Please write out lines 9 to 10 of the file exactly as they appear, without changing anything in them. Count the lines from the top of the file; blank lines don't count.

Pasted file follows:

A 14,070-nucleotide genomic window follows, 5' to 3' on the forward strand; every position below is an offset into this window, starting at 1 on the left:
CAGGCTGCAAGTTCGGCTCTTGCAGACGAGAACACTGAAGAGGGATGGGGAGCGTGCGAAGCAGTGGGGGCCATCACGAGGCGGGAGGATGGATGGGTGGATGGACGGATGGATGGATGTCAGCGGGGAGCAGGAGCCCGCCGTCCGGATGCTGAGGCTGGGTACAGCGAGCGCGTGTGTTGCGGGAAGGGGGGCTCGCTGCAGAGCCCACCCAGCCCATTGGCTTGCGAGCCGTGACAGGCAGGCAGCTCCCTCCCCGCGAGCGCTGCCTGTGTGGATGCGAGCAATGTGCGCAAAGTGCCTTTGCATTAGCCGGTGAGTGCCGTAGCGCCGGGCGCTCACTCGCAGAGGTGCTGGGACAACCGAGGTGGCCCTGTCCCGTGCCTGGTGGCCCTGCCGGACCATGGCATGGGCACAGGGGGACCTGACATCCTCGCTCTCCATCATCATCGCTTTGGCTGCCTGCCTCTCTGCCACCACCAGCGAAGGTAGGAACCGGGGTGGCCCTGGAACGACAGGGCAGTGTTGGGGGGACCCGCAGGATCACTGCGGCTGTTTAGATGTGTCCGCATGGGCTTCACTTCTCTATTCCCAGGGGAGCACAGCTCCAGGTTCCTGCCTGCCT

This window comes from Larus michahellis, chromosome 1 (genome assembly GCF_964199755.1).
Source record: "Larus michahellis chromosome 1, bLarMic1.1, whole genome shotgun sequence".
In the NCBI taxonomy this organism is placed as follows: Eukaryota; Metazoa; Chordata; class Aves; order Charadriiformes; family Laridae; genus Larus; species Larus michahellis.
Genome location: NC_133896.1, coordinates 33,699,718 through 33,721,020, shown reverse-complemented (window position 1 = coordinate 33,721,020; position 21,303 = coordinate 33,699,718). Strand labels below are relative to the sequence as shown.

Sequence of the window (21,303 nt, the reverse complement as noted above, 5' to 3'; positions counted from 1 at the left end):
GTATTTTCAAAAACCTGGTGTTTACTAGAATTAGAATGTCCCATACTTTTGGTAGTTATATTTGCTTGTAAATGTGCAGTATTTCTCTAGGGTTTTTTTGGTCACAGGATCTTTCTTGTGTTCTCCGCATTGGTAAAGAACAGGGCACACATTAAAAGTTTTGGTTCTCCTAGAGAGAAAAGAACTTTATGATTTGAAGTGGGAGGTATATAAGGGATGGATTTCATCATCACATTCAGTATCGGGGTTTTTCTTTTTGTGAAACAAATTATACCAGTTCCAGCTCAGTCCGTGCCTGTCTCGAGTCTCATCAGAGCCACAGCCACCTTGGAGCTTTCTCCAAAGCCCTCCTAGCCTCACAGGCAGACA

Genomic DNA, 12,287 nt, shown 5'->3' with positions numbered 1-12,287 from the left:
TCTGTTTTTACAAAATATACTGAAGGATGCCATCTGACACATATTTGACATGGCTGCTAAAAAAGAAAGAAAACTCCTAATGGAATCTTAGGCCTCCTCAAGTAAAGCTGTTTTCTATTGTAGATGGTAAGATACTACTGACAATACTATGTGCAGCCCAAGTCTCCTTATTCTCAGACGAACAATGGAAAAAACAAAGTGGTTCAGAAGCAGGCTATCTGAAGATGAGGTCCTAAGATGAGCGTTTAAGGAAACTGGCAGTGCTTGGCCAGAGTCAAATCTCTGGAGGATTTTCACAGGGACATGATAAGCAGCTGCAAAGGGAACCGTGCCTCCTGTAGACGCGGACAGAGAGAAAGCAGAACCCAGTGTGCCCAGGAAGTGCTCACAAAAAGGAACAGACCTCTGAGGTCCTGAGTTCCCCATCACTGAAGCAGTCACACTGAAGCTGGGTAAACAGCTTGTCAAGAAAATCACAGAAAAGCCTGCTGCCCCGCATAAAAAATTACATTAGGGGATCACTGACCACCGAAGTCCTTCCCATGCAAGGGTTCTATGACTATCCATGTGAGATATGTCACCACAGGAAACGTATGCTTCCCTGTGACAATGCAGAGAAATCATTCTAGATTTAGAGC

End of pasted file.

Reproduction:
Genomic DNA, 12,287 nt, shown 5'->3' with positions numbered 1-12,287 from the left:
TCTGTTTTTACAAAATATACTGAAGGATGCCATCTGACACATATTTGACATGGCTGCTAAAAAAGAAAGAAAACTCCTAATGGAATCTTAGGCCTCCTCAAGTAAAGCTGTTTTCTATTGTAGATGGTAAGATACTACTGACAATACTATGTGCAGCCCAAGTCTCCTTATTCTCAGACGAACAATGGAAAAAACAAAGTGGTTCAGAAGCAGGCTATCTGAAGATGAGGTCCTAAGATGAGCGTTTAAGGAAACTGGCAGTGCTTGGCCAGAGTCAAATCTCTGGAGGATTTTCACAGGGACATGATAAGCAGCTGCAAAGGGAACCGTGCCTCCTGTAGACGCGGACAGAGAGAAAGCAGAACCCAGTGTGCCCAGGAAGTGCTCACAAAAAGGAACAGACCTCTGAGGTCCTGAGTTCCCCATCACTGAAGCAGTCACACTGAAGCTGGGTAAACAGCTTGTCAAGAAAATCACAGAAAAGCCTGCTGCCCCGCATAAAAAATTACATTAGGGGATCACTGACCACCGAAGTCCTTCCCATGCAAGGGTTCTATGACTATCCATGTGAGATATGTCACCACAGGAAACGTATGCTTCCCTGTGACAATGCAGAGAAATCATTCTAGATTTAGAGC